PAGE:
Industrial Revolution

The Industrial Revolution marked the age of invention and the birth of capitalism, which was great for some. However, it was not a prosperous time for everyone. It was a period of hard labor and dangerous working conditions. Industrialism created new freedoms for many, especially women but still created restrictions of freedom for others.

Before industrialism, farming was the way of life. It was the source of income and survival. Working the land and raising livestock was the way of the South. Land ownership itself was a source of pride, because not everyone was able to purchase land. Therefore, the industrial revolution threatened their very existence with the rise of “big businesses” as railroads were laid throughout country land.

The railroads initiated the first wave of change because, with the development of the railroad and the laying down of the tracks, there was the need for workers. The trains required coal for fuel, and therefore coal-mining emerged. This opened the door to Chinese immigrants to lay the tracks and use dynamite to build the tunnels; which was extremely dangerous work. Coal mining also created jobs, but subjected its workers to dangerous working conditions.

There were also the inventions of mass-productions machines, which gave birth to factories. These factories created thousands of new jobs that would openly accept men, women, children, and immigrants. This marked the change of attitude toward the role of women, as they gained new freedoms in society. As the industries began to boom, women assumed new roles on the farms, in schools, and even in the factories. Women were doing some of the same hard labor that had been previously only for men.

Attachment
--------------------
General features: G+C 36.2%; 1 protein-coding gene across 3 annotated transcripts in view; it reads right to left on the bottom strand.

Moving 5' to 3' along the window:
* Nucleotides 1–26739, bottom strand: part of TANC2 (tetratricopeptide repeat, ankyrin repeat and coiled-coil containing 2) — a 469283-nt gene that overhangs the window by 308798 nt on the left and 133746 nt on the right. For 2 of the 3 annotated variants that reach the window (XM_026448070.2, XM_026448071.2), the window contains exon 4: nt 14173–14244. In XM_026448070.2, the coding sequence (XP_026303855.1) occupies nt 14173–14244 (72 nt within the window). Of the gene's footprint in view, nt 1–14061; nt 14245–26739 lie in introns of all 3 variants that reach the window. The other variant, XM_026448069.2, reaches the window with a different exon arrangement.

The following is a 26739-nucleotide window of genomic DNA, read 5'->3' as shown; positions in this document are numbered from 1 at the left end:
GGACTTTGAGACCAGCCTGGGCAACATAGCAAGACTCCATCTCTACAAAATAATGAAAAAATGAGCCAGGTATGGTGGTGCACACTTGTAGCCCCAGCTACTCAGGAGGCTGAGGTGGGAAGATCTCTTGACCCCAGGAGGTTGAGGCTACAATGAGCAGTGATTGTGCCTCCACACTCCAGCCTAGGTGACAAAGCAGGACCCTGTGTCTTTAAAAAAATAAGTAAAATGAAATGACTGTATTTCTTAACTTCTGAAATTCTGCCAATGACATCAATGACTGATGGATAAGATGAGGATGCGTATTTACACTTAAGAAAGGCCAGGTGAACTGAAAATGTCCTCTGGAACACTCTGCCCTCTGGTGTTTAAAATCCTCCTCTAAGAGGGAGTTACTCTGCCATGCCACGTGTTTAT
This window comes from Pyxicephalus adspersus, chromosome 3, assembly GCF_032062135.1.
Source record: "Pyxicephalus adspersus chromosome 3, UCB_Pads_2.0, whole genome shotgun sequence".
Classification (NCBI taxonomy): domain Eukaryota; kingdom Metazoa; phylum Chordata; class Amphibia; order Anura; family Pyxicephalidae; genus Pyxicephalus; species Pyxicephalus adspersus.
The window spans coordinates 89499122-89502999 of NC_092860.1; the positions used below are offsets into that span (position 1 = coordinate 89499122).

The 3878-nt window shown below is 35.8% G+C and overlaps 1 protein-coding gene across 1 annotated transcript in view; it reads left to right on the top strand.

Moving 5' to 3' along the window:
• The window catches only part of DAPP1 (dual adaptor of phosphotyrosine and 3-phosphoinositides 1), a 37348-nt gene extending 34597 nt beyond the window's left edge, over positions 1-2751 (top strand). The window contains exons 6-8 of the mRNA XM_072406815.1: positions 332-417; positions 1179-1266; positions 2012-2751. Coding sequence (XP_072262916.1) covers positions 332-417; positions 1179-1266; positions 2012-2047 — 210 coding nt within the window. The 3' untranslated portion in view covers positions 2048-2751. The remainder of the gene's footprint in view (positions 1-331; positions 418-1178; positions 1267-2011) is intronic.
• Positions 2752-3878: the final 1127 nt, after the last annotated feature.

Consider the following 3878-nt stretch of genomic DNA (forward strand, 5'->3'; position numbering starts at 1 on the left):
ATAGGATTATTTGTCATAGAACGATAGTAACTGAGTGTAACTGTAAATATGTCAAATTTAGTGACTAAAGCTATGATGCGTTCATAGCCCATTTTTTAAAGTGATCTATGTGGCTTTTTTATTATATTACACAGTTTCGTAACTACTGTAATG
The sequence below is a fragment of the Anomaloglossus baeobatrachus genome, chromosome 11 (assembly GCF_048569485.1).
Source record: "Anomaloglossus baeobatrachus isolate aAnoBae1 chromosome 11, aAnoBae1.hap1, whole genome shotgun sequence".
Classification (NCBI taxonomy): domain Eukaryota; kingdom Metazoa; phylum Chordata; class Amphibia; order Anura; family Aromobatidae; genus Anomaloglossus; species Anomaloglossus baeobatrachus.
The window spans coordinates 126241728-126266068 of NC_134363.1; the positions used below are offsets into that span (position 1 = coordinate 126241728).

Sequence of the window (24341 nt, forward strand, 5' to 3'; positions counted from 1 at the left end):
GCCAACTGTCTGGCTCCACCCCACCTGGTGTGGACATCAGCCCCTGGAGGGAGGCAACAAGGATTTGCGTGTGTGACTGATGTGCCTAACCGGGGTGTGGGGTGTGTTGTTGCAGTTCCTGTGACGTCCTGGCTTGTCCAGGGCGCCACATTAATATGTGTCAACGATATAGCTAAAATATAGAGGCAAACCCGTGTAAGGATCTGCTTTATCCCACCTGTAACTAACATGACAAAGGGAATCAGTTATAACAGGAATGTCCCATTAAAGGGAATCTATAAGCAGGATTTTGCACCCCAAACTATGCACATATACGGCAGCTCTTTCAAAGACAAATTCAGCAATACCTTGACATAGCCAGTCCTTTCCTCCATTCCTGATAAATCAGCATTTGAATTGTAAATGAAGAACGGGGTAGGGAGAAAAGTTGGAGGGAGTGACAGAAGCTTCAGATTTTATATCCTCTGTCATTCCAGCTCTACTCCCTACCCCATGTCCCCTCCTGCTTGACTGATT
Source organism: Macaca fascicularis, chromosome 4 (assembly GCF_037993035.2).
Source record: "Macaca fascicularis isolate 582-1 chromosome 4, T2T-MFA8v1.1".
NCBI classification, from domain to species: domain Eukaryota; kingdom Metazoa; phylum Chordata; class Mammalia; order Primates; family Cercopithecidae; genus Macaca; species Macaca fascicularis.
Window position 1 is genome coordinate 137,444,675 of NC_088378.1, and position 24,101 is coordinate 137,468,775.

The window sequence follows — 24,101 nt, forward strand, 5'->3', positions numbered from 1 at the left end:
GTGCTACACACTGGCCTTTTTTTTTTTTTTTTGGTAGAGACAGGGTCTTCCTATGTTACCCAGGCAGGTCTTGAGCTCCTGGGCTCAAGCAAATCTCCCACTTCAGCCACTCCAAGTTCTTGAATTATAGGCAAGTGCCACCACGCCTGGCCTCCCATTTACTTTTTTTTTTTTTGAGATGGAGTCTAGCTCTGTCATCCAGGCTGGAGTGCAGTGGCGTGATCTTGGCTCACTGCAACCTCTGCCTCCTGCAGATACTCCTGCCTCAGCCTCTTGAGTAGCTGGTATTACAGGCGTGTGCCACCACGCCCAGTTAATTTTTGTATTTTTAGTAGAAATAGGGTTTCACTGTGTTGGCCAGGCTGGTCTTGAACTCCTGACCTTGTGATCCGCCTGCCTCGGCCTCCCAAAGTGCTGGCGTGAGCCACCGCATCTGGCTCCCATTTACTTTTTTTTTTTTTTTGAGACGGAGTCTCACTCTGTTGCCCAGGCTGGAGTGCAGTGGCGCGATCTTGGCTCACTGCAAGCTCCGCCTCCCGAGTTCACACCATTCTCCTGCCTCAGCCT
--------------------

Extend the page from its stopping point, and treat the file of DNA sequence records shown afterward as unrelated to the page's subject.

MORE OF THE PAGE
They were working the farmland, opening schools, or working long hours in factories. Another industry that evolved was the clothing industry, and women were preferred to work the stores to sell merchandise. Women adapted well to the changes and proved they were able to handle the workforce. Becoming a large representation of the workforce, women found themselves working as teachers, office workers, or as department store sales clerks commonly.

Because of the railroads and steamboats, there was freedom of expansion open to everyone to travel and be a part of this industrial revolution. Many migrated to be part of this capitalistic move, yet the truth was there were many problems. The factories were full, but the workers were only paid about fifteen cents a day. They worked extremely long hours and were exposed to harsh conditions.

Many were immigrant and some were children. This caused concern to grow for unfair labor practices. In one sense, it was the opportunity to gain wages. In another, it wasn’t very prosperous. Many died during the expansion movement, but business kept on going.

There still existed the restrictions of freedoms for Blacks, Native Americans, Mexican Americans, and Chinese. Segregation became more defined. For example, blacks had to ride in certain cars on the railroads and not allowed to sit with others. Although Chinese built the transcontinental railroads and worked the gold mines, laws were passed to prohibit Chinese from seeking professions that competed with Whites.

There were informal restrictions placed on blacks in other ways; from the way they could speak to a white person or look at a white person to even stepping off the sidewalk to allow a white person to pass. Although women were acknowledged for their role in the workplace, they would be paid approximately forty cents less than men.

The effects of the industrial revolution can still be felt today. Capitalism still thrives. The fight for equality continues. Hard work is part of our character, and the pursuit of happiness is still part of the American dream.